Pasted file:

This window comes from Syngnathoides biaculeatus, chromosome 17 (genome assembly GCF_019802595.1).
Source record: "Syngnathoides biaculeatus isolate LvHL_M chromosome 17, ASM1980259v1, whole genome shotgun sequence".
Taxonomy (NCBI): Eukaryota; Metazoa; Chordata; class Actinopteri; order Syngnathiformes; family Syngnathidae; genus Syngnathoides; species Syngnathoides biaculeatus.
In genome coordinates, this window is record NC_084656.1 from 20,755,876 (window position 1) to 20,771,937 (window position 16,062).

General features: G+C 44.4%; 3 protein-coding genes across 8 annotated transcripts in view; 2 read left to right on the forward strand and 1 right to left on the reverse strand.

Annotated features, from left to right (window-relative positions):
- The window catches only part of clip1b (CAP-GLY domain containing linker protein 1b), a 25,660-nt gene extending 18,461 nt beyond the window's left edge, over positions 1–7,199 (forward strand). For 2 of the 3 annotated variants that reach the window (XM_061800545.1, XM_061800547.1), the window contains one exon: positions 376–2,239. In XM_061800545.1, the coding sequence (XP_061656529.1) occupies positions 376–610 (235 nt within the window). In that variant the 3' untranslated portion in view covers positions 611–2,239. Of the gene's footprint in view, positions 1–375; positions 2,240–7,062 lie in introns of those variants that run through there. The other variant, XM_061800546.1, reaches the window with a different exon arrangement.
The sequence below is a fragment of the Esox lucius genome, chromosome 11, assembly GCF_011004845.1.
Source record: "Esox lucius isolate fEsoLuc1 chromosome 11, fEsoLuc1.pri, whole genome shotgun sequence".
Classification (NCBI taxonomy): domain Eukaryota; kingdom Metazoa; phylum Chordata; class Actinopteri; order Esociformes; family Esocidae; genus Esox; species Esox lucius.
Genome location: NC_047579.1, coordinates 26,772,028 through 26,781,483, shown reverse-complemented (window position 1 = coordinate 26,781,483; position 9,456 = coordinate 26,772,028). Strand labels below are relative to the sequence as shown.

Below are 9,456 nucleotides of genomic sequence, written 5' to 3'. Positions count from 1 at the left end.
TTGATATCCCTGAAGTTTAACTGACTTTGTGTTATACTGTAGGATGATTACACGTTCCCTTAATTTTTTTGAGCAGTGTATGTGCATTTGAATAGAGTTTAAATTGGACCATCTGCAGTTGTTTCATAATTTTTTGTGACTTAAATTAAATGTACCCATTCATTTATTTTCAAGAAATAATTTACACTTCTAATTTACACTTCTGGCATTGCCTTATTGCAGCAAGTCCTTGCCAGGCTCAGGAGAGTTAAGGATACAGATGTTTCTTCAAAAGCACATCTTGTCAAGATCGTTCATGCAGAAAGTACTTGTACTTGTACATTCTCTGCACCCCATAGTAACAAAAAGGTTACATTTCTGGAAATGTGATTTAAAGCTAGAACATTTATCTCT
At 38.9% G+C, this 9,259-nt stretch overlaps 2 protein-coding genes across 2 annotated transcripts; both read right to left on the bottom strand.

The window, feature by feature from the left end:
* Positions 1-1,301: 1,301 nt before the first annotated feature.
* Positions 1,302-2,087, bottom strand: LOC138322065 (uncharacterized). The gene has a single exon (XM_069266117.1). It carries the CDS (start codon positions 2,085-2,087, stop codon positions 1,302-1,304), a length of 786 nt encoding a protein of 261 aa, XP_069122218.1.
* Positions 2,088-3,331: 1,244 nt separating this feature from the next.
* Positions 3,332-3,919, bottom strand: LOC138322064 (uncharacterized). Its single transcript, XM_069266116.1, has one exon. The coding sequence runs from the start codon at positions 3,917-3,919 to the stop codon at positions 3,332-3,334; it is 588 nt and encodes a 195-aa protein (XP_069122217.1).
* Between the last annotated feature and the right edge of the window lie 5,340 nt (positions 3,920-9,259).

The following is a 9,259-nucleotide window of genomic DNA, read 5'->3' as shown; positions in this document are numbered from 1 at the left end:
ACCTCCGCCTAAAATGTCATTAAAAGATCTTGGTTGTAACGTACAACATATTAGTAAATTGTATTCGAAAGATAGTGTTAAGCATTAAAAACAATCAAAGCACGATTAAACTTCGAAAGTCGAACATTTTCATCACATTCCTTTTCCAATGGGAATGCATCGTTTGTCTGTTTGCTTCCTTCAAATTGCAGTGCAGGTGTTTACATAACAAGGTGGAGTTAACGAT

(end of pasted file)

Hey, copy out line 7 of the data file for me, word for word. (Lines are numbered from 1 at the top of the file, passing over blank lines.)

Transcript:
- The window catches only part of clip1b (CAP-GLY domain containing linker protein 1b), a 25,660-nt gene extending 18,461 nt beyond the window's left edge, over positions 1–7,199 (forward strand). For 2 of the 3 annotated variants that reach the window (XM_061800545.1, XM_061800547.1), the window contains one exon: positions 376–2,239. In XM_061800545.1, the coding sequence (XP_061656529.1) occupies positions 376–610 (235 nt within the window). In that variant the 3' untranslated portion in view covers positions 611–2,239. Of the gene's footprint in view, positions 1–375; positions 2,240–7,062 lie in introns of those variants that run through there. The other variant, XM_061800546.1, reaches the window with a different exon arrangement.